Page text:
Creationism in Colorado School District
In recent weeks, Americans United has received several complaints from residents of the Joes, Colo., area concerned about a pending proposal to teach creationism in the Liberty J-4 School District. The move is being spearheaded by Douglas Sanford, a school board member who is also a Baptist minister.
Sanford has proposed adoption of a new policy titled "Creation Science/Evolution Science Education" that would require the district to give "balanced treatment" between evolution and creationism in science classes.
Attorneys with Americans United say the policy, which is scheduled for a vote April 9, is patently unconstitutional and, if enacted, will almost certainly bring about litigation.
The Rev. Barry W. Lynn, executive director of Americans United, noted that creationism is clearly based on religious principles.
"Public schools serve a diverse student population and may not promote religious doctrine thinly disguised as science," said Lynn, who is an attorney as well as a Christian minister. "It is unconstitutional to turn our public schools into Sunday schools."
Continued Lynn, "To respect both religious freedom and sound science education, the Liberty board must vote down this proposal."
In an April 5 letter to the board, Americans United Legal Director Ayesha Khan and Legal Fellow Allison Pierce noted that the U.S. Supreme Court in 1987 struck down a "balanced treatment" law from Louisiana and that numerous lower federal courts have since then declared creationism unconstitutional in public schools.
"We are writing to inform you that the proposed policy is grossly unconstitutional and to ask that you refrain from approving it," observes the AU letter.
Elsewhere, the letter requests that the board vote against the policy "in order to avoid legal action" and requests a reply within 30 days.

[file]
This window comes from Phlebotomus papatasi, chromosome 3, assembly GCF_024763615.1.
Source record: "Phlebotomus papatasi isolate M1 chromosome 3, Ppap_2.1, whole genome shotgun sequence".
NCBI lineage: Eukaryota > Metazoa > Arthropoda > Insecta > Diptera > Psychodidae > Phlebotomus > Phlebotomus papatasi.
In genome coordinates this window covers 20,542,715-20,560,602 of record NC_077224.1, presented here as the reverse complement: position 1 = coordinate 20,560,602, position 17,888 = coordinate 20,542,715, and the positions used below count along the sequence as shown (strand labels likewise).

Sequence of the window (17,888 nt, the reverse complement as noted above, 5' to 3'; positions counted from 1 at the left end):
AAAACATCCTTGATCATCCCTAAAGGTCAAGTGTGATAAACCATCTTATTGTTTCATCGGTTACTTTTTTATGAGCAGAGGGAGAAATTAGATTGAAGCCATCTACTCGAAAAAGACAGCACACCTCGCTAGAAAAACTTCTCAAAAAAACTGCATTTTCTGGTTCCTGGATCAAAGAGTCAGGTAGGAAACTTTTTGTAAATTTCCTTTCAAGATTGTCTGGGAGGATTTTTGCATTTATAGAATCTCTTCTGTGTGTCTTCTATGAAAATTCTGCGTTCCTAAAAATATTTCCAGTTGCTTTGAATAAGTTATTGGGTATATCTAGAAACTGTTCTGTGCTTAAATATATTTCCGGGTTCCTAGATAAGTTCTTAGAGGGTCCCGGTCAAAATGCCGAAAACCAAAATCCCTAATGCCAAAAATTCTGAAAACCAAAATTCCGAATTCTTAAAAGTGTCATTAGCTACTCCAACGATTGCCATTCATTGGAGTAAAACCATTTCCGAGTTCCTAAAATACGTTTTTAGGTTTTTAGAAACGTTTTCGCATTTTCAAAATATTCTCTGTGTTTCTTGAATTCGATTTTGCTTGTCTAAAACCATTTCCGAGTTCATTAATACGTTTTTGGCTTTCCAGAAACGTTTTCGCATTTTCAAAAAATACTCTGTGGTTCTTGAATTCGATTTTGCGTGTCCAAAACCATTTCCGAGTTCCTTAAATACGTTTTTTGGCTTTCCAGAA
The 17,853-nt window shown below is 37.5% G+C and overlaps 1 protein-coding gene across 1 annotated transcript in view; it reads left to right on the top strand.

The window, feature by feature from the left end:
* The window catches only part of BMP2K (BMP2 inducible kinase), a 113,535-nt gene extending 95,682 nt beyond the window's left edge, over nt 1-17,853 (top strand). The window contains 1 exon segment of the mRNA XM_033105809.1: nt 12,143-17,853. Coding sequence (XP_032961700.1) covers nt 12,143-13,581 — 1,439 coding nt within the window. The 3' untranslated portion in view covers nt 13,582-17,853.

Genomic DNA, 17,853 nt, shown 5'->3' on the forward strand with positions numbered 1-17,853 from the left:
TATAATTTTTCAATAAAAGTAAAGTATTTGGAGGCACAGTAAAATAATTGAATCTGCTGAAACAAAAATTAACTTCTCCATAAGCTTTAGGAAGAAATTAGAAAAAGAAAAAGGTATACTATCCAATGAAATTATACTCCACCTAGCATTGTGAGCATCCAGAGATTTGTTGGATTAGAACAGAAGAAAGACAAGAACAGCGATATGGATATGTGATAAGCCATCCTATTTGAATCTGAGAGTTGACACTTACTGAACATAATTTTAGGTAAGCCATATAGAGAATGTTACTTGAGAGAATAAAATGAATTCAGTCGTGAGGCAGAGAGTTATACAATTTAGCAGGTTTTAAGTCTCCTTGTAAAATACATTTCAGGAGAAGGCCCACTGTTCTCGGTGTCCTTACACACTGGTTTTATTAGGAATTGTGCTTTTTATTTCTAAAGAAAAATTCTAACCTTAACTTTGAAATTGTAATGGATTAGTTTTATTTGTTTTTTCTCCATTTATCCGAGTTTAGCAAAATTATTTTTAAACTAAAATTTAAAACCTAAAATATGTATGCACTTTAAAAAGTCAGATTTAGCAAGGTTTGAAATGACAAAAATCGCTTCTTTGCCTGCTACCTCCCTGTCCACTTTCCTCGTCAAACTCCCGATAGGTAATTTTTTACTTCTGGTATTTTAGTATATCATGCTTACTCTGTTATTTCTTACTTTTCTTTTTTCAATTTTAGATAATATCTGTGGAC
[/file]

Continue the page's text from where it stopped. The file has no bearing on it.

The Americans United protest also refutes claims that the proposed school district policy is permitted by new federal education legislation. Creationism advocates in Colorado and elsewhere contend that language in the "No Child Left Behind Act of 2001" allows public schools to offer creationism.
AU attorneys note, however, that the law does no such thing. A provision in the Act's "conference report" addresses instruction about evolution, but the wording does not in any way override the First Amendment's separation of church and state and court rulings enforcing that constitutional concept.
AU attorneys note, however, that the law does no such thing. While a report accompanying the new law mentions instruction on evolution, the law itself does not address the issue at all. Furthermore, congressional statutes do not in any way override the First Amendment's separation of church and state and court rulings enforcing that constitutional concept.
Americans United is a religious liberty watchdog group based in Washington, D.C. Founded in 1947, the organization educates Americans about the importance of church-state separation in safeguarding religious freedom.
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